“Walk with me?” my mom asks as she laces up her Reeboks and grabs the dog’s leash. My mom had been walking nightly for a few months, in addition to the Jane Fonda tapes she’d forced herself to sweat through a few times a week. Occasionally I’d join her as she’d bend and twist with Ms. Fonda, grunting and swearing under her breath. I’m sure it didn’t help that my young, thin frame could bend every which way, and hold a pose while I ate a slice of pizza.
I’d walk with her sometimes, too, my pace a bit faster in an effort to keep up with her long legs. After a few minutes of walking in companionable silence, we’d start to talk. About school (mine, as a student, hers, as a teacher), homework, friends and anything else that was on either of our minds.
It was the early 80s and things were changing across the country and in our home. Thriller was the album of the year, President Reagan was shot, the AIDS epidemic made it into the U.S., and my parents were getting divorced. Jane Fonda and Reeboks provided a safe outlet for some unwanted change heading into my teen years.
As I focused on high school dances, weekend mixers, and which Benetton sweater looked best with my Docksiders, my mom continued her walks. Our relationship was going through the rocky path of a teenage girl trying to find her own way, one preferably far from her mothers’. Joining her on her walks was something I did less and less. She continued to ask though, just like always. “Going for a walk, Beth…” she’d leave it open-ended.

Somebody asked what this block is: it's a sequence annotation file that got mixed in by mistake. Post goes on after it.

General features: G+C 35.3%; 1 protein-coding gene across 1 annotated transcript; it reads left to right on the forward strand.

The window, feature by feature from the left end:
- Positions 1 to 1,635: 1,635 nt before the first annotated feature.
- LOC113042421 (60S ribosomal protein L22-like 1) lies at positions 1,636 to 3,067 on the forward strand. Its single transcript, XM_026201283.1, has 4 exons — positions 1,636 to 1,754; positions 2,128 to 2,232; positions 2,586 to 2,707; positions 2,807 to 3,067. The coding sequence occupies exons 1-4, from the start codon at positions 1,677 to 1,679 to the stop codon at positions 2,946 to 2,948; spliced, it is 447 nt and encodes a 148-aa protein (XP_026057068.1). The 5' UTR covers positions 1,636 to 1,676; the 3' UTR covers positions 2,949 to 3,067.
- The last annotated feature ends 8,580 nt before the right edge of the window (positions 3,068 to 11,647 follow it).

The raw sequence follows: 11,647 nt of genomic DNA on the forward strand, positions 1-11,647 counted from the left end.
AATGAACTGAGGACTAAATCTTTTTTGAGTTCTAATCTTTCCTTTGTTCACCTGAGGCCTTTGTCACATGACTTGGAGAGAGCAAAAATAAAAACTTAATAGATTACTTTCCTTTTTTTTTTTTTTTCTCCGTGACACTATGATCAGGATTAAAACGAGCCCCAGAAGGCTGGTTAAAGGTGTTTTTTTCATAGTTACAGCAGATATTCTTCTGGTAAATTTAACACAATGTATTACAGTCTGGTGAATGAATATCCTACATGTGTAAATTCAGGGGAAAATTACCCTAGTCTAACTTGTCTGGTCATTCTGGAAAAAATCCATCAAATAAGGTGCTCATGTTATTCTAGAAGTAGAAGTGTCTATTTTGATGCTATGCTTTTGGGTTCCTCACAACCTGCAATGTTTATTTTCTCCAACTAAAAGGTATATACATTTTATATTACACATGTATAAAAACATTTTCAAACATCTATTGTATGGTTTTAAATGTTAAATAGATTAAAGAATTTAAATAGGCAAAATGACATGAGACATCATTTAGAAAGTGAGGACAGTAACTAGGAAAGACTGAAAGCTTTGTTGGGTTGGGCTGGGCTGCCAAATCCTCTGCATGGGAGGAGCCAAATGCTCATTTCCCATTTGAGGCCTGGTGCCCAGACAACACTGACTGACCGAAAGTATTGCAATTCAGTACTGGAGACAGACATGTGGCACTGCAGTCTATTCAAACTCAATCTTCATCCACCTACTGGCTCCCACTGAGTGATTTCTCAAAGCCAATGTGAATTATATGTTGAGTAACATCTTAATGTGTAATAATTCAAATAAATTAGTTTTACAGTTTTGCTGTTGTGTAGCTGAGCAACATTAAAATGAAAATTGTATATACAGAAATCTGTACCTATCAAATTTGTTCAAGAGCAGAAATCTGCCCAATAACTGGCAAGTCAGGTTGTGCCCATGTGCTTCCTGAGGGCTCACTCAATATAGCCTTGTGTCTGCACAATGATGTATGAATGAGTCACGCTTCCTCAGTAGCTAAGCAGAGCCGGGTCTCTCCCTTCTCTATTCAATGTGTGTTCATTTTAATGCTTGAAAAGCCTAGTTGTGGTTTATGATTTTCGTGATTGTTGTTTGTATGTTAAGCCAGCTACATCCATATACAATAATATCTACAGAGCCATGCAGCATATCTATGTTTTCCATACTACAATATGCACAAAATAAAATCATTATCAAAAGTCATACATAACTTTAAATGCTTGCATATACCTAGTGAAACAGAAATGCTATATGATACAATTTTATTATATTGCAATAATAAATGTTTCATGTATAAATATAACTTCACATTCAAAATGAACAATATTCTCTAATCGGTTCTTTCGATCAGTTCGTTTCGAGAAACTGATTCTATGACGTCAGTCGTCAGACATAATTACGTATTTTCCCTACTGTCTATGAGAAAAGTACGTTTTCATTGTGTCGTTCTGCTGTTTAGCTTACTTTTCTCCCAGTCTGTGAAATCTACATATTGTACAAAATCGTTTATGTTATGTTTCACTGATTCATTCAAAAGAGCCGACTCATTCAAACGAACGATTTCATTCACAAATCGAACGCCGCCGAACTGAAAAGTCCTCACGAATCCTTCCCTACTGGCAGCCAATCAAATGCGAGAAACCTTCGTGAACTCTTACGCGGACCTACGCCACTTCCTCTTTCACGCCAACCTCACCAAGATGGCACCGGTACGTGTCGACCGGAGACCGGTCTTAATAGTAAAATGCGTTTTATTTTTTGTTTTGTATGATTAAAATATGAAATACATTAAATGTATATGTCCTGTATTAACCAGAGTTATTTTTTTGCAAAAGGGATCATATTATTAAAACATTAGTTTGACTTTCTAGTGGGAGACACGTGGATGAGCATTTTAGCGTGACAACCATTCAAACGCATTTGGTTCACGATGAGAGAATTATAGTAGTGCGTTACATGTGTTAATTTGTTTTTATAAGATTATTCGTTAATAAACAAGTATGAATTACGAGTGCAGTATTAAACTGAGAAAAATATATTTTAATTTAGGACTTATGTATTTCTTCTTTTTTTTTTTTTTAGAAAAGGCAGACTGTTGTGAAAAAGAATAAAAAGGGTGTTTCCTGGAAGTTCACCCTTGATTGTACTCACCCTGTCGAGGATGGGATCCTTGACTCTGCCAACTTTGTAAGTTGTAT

If I was angry with her, my refusal to join her stood as a reminder of my growing independence, my ability to tell her no, and maybe, sometimes, even to hurt her. There were times, though, when she’d walk out the door and I’d feel guilty. I’d wait a few minutes, until I knew she’d made it to the top of the street and turned the corner, heading towards the main road. Then I’d run through the back yard and take the shortcut through the woods, coming out on the sidewalk just behind her. My mom would pretend not to see me, and I’d pretend I’d been there all along. But we both knew, once our strides lined up, that everything was okay again.
Every night, season after season, year after year, she walked. Old age took our beloved dog, and I earned my coveted driver’s license, but still mom walked.
She walked through my engagement and marriage, the birth of my three kids, my separation and later divorce, six college degrees, (five hers, one mine), and her own career changes.
Looking back now, as a mother of three, I realize that those walks weren’t taken just for her physical health. She walked – and still does – to clear her head, to take a short reprieve from the demands of a busy, single-parent household. And she invited me on those walks not just for companionship, but as a way to get me talking, to keep us connected in ways that became more difficult as I grew up – and apart.
As a single parent myself, I know about needing a time-out from the daily grind. I know about needing to clear my head, and about wanting to stay connected to my own three kids, who are growing faster than I can keep up. So I lace up my own walking shoes and turn to them. “Walk with me?” I ask the room at large. My daughter takes my hand. And we do.